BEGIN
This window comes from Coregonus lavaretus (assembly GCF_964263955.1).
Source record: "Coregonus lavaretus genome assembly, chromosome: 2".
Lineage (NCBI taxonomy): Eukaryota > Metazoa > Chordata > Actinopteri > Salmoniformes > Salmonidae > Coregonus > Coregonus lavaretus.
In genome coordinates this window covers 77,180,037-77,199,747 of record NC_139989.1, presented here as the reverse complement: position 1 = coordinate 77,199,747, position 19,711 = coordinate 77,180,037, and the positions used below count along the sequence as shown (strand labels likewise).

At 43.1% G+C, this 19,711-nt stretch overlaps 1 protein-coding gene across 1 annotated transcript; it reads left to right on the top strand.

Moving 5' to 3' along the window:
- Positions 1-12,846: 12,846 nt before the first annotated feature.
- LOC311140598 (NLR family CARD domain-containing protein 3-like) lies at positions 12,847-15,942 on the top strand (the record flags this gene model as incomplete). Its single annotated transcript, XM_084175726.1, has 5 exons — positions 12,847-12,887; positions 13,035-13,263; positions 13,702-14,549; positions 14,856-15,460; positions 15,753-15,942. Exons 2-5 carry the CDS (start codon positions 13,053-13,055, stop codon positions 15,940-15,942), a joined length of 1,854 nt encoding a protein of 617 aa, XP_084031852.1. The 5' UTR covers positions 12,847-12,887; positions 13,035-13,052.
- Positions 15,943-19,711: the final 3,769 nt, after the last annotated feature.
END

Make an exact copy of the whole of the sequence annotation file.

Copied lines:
This window comes from Coregonus lavaretus (assembly GCF_964263955.1).
Source record: "Coregonus lavaretus genome assembly, chromosome: 2".
Lineage (NCBI taxonomy): Eukaryota > Metazoa > Chordata > Actinopteri > Salmoniformes > Salmonidae > Coregonus > Coregonus lavaretus.
In genome coordinates this window covers 77,180,037-77,199,747 of record NC_139989.1, presented here as the reverse complement: position 1 = coordinate 77,199,747, position 19,711 = coordinate 77,180,037, and the positions used below count along the sequence as shown (strand labels likewise).

At 43.1% G+C, this 19,711-nt stretch overlaps 1 protein-coding gene across 1 annotated transcript; it reads left to right on the top strand.

Moving 5' to 3' along the window:
- Positions 1-12,846: 12,846 nt before the first annotated feature.
- LOC311140598 (NLR family CARD domain-containing protein 3-like) lies at positions 12,847-15,942 on the top strand (the record flags this gene model as incomplete). Its single annotated transcript, XM_084175726.1, has 5 exons — positions 12,847-12,887; positions 13,035-13,263; positions 13,702-14,549; positions 14,856-15,460; positions 15,753-15,942. Exons 2-5 carry the CDS (start codon positions 13,053-13,055, stop codon positions 15,940-15,942), a joined length of 1,854 nt encoding a protein of 617 aa, XP_084031852.1. The 5' UTR covers positions 12,847-12,887; positions 13,035-13,052.
- Positions 15,943-19,711: the final 3,769 nt, after the last annotated feature.